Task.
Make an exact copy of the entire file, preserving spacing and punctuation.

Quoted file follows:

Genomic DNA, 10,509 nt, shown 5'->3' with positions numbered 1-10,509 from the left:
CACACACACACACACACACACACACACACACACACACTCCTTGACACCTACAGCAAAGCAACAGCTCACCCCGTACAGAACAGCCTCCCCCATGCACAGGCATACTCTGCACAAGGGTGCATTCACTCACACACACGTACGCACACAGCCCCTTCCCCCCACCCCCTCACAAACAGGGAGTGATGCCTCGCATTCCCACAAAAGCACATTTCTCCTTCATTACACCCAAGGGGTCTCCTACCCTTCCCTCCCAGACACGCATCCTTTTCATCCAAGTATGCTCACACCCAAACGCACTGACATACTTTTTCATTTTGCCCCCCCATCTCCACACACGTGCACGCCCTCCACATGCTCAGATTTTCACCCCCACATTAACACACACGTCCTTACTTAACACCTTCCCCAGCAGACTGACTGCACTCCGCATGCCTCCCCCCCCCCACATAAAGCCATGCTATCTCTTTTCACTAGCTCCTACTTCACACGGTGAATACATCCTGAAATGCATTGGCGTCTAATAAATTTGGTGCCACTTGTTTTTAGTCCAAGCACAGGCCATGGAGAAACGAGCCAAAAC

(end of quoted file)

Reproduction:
Genomic DNA, 10,509 nt, shown 5'->3' with positions numbered 1-10,509 from the left:
CACACACACACACACACACACACACACACACACACACTCCTTGACACCTACAGCAAAGCAACAGCTCACCCCGTACAGAACAGCCTCCCCCATGCACAGGCATACTCTGCACAAGGGTGCATTCACTCACACACACGTACGCACACAGCCCCTTCCCCCCACCCCCTCACAAACAGGGAGTGATGCCTCGCATTCCCACAAAAGCACATTTCTCCTTCATTACACCCAAGGGGTCTCCTACCCTTCCCTCCCAGACACGCATCCTTTTCATCCAAGTATGCTCACACCCAAACGCACTGACATACTTTTTCATTTTGCCCCCCCATCTCCACACACGTGCACGCCCTCCACATGCTCAGATTTTCACCCCCACATTAACACACACGTCCTTACTTAACACCTTCCCCAGCAGACTGACTGCACTCCGCATGCCTCCCCCCCCCCACATAAAGCCATGCTATCTCTTTTCACTAGCTCCTACTTCACACGGTGAATACATCCTGAAATGCATTGGCGTCTAATAAATTTGGTGCCACTTGTTTTTAGTCCAAGCACAGGCCATGGAGAAACGAGCCAAAAC